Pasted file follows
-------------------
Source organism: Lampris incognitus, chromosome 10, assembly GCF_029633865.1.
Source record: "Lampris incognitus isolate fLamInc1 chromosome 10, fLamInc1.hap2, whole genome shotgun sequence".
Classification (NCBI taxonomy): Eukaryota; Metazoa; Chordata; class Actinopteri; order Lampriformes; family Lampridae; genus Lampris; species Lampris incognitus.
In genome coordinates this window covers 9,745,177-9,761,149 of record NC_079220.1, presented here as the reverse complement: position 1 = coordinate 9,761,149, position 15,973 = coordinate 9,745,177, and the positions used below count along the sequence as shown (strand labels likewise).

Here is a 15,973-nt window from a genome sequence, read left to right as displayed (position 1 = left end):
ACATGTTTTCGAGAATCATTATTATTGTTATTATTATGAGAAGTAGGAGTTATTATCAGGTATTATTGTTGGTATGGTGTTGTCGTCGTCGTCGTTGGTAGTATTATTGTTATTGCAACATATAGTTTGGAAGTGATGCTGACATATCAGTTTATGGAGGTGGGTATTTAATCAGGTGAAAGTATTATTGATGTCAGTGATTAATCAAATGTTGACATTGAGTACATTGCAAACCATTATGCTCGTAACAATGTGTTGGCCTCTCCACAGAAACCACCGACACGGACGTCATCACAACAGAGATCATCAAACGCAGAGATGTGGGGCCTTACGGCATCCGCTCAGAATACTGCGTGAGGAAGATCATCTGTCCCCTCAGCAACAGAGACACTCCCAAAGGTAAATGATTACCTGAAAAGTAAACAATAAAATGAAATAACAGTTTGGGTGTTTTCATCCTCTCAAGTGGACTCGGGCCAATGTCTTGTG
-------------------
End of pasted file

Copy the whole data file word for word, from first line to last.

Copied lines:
Source organism: Lampris incognitus, chromosome 10, assembly GCF_029633865.1.
Source record: "Lampris incognitus isolate fLamInc1 chromosome 10, fLamInc1.hap2, whole genome shotgun sequence".
Classification (NCBI taxonomy): Eukaryota; Metazoa; Chordata; class Actinopteri; order Lampriformes; family Lampridae; genus Lampris; species Lampris incognitus.
In genome coordinates this window covers 9,745,177-9,761,149 of record NC_079220.1, presented here as the reverse complement: position 1 = coordinate 9,761,149, position 15,973 = coordinate 9,745,177, and the positions used below count along the sequence as shown (strand labels likewise).

Here is a 15,973-nt window from a genome sequence, read left to right as displayed (position 1 = left end):
ACATGTTTTCGAGAATCATTATTATTGTTATTATTATGAGAAGTAGGAGTTATTATCAGGTATTATTGTTGGTATGGTGTTGTCGTCGTCGTCGTTGGTAGTATTATTGTTATTGCAACATATAGTTTGGAAGTGATGCTGACATATCAGTTTATGGAGGTGGGTATTTAATCAGGTGAAAGTATTATTGATGTCAGTGATTAATCAAATGTTGACATTGAGTACATTGCAAACCATTATGCTCGTAACAATGTGTTGGCCTCTCCACAGAAACCACCGACACGGACGTCATCACAACAGAGATCATCAAACGCAGAGATGTGGGGCCTTACGGCATCCGCTCAGAATACTGCGTGAGGAAGATCATCTGTCCCCTCAGCAACAGAGACACTCCCAAAGGTAAATGATTACCTGAAAAGTAAACAATAAAATGAAATAACAGTTTGGGTGTTTTCATCCTCTCAAGTGGACTCGGGCCAATGTCTTGTG